It is sometimes difficult for district leaders to openly criticize the state testing system. When we do, we are often accused of simply avoiding accountability altogether, which could not be further from the truth. I'm a firm believer in that what is important must be measured, so we would continue to monitor our student’s success with or without a state instrument to do so.

 

Let me be perfectly clear: we need accountability! Our parents and communities need to know that we are doing our best to provide a quality education. However, I do not believe the STAAR test is the answer.

 

Let's break down a few key points of the Texas Monthly article, most of which comes as no surprise to Texas teachers who have been voicing their concern about test results for years. Students who they know are reading on grade level, per the state curriculum, are failing the STAAR. That's because this exam administered by the state is testing students on reading passages one to three grade levels above where the state's own curriculum says the students should be. In other words, the state's own test is testing above the state's own curriculum. Does that make sense to you? Then you understand why, as educators, we have been confused for some time.

 

Here's the reality of what happens under this scenario. Students, good students, are being told, through the test results, that they are not up to par, in fact many of them placed in pricey intervention programs they don't need to be in, according to the state's curriculum. Good, solid teachers with proven results are demoralized and frustrated. Parents and the community are led to believe that schools are "failing". Which is simply not true, even by the states own measure approximately 93% of schools meet the state standard, even with this flawed instrument. It is the test that is failing us, in that it is not demonstrating the higher level of achievement with its misaligned structure.

 

The problems with the STAAR test, many of which have impacted GCCISD, have gotten plenty of attention. Test questions with no correct answers, inoperable web-based testing, lost test results, longer-than-promised results are just a few.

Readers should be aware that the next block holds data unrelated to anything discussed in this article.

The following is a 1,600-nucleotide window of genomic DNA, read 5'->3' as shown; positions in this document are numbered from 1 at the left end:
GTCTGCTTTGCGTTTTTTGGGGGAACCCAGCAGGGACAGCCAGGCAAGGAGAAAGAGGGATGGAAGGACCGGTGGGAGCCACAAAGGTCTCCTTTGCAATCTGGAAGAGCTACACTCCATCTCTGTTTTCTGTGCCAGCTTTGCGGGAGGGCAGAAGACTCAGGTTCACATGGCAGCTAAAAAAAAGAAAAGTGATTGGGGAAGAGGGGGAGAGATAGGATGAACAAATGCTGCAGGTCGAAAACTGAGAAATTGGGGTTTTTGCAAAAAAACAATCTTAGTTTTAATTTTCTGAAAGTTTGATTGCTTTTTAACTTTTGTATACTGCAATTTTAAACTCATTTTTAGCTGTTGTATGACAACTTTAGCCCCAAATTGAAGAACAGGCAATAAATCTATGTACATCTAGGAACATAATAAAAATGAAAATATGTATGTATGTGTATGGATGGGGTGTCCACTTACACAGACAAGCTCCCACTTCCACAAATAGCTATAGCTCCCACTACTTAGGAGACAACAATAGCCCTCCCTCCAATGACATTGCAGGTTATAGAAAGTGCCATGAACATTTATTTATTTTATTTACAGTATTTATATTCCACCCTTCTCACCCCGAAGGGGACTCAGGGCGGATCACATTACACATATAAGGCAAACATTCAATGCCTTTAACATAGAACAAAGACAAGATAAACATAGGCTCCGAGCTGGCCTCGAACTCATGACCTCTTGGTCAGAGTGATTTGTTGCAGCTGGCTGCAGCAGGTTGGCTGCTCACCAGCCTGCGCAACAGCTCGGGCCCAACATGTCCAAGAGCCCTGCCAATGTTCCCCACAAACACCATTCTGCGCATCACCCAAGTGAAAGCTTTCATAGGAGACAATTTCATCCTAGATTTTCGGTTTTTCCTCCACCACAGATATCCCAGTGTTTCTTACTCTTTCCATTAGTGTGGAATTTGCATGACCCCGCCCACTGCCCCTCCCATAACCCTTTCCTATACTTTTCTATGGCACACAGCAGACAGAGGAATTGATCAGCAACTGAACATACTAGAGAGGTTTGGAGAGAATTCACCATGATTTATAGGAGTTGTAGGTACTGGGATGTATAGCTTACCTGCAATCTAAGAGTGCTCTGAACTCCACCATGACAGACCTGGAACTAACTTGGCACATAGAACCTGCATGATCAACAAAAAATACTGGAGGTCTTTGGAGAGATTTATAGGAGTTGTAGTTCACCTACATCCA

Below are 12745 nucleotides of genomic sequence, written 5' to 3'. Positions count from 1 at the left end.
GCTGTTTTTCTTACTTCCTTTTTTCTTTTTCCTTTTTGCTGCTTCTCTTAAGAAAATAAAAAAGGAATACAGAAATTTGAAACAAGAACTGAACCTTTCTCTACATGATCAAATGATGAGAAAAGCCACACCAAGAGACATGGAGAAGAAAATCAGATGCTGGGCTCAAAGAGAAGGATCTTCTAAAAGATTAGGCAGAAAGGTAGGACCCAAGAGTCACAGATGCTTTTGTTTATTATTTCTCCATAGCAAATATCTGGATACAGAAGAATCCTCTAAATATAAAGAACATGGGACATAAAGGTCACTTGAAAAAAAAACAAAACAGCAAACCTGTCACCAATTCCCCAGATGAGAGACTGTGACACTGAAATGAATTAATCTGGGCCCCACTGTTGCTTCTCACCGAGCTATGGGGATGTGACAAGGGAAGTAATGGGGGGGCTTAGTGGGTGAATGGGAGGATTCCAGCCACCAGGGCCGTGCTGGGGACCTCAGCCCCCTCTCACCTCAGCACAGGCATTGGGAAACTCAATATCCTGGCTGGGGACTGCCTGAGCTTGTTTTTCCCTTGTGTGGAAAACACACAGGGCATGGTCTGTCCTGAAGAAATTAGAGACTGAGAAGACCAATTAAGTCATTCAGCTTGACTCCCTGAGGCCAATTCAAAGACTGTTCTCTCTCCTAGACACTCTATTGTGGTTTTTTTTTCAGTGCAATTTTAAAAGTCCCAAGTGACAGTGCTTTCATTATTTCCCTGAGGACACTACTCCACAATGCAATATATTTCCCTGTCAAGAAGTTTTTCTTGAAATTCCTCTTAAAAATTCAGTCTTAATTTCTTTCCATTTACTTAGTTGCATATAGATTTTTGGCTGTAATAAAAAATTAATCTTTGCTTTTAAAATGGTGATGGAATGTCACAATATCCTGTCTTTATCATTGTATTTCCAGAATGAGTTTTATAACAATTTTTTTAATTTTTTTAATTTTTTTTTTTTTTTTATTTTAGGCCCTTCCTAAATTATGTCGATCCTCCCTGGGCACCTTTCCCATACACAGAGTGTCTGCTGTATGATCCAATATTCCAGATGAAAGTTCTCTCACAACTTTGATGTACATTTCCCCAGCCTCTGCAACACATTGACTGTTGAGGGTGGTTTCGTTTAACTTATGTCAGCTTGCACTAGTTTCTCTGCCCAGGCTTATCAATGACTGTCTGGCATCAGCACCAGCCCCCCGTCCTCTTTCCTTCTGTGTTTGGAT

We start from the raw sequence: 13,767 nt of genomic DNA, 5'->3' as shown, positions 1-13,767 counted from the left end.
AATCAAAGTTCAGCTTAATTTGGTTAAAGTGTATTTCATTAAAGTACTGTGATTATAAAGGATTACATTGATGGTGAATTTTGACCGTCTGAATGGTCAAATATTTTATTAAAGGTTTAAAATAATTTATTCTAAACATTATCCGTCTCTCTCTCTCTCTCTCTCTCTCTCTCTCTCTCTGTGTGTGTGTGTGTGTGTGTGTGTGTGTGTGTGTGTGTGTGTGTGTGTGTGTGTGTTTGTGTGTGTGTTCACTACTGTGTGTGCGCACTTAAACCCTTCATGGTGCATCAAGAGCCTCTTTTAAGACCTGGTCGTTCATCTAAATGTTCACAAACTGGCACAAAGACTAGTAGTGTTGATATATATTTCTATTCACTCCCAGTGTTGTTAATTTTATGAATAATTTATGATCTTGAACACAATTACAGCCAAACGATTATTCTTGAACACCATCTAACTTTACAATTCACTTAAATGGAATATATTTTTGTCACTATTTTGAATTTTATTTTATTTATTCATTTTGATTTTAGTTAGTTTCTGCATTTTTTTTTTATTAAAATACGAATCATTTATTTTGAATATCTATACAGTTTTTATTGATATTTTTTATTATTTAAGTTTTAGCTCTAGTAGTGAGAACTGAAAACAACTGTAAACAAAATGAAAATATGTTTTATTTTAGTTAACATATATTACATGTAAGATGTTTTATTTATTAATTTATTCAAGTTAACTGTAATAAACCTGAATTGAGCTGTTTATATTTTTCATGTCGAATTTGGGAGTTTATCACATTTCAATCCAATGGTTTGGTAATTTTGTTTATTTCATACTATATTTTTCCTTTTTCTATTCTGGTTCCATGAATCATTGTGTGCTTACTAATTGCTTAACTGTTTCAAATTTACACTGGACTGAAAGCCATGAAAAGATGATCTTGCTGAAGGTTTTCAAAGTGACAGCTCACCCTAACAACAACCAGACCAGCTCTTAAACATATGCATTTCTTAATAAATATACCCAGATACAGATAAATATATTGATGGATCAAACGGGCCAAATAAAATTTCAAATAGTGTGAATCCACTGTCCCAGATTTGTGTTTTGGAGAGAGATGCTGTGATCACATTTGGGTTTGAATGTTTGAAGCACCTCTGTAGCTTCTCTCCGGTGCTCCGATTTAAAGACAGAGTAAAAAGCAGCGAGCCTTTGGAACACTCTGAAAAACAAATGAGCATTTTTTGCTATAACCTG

What's more, the STAAR test- not even an effective measure of student achievement- costs the state about $90 million per year to administer.

 

I encourage you to read a copy of the article. But don't stop there. Check out two well-respected research studies: "STAAR Reading Passages: The Readability Is Too High," Szabo and Sinclair, January 2012, and "Text Complexity: A Study of STAAR Readability," Pilgrim and Lopez, October 2016.

 

I have no doubt that as you scrape just below the surface, you too will be shocked at the findings. You will have to ask yourself if this data, which clearly reflects a flawed systematic approach to diminished student assessment results, is merely accidental, or whether something more sinister is at hand. I urge you to call upon state leaders to take action to implement meaningful, accurate accountability for our Texas schools.

 

What I do know, is that our teachers come to work each day filled with passion and commitment to provide a quality education to every student. Our administrators, from top to bottom, are genuinely searching for innovative ways to support our teachers and support staff in their fulfillment of that responsibility to our community. Our executive team at central office is planning and strategizing ways to ensure that our students receive the education that they deserve. I stand committed to this community to hold each and every employee to the golden standard of quality in everything that we do. Self-reflection and pursuit of improvement in all that we do is a way of life. Working together with our parents, business and community partners is second nature and makes doing the work we do more fulfilling.

 

Thank you for the support you’ve shown and continue to demonstrate as you visit our campuses and see our students out in the community. Goose Creek Proud!

 

 

 


Around the District and Across the State
02/05/2019
I hope everyone has started 2019 out with energy and enthusiasm as we enter what could be the busiest time of year with fall activities carrying over and spring activities just getting started. I won’t even ask about those New Year’s resolutions as it is too soon to have realized results at this point.

 

 

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The Goose Creek CISD Board of Trustees approved the recommendation of the Citizens Bond Planning Committee (CBPC) and unanimously called for a school bond election. We thank these 42 community leaders, parents and teachers for devoting their time to attend meetings, tour campuses, review demographic projections and hear presentations on school finance, current program offerings and needs, safety and security as well as the district’s technology plan.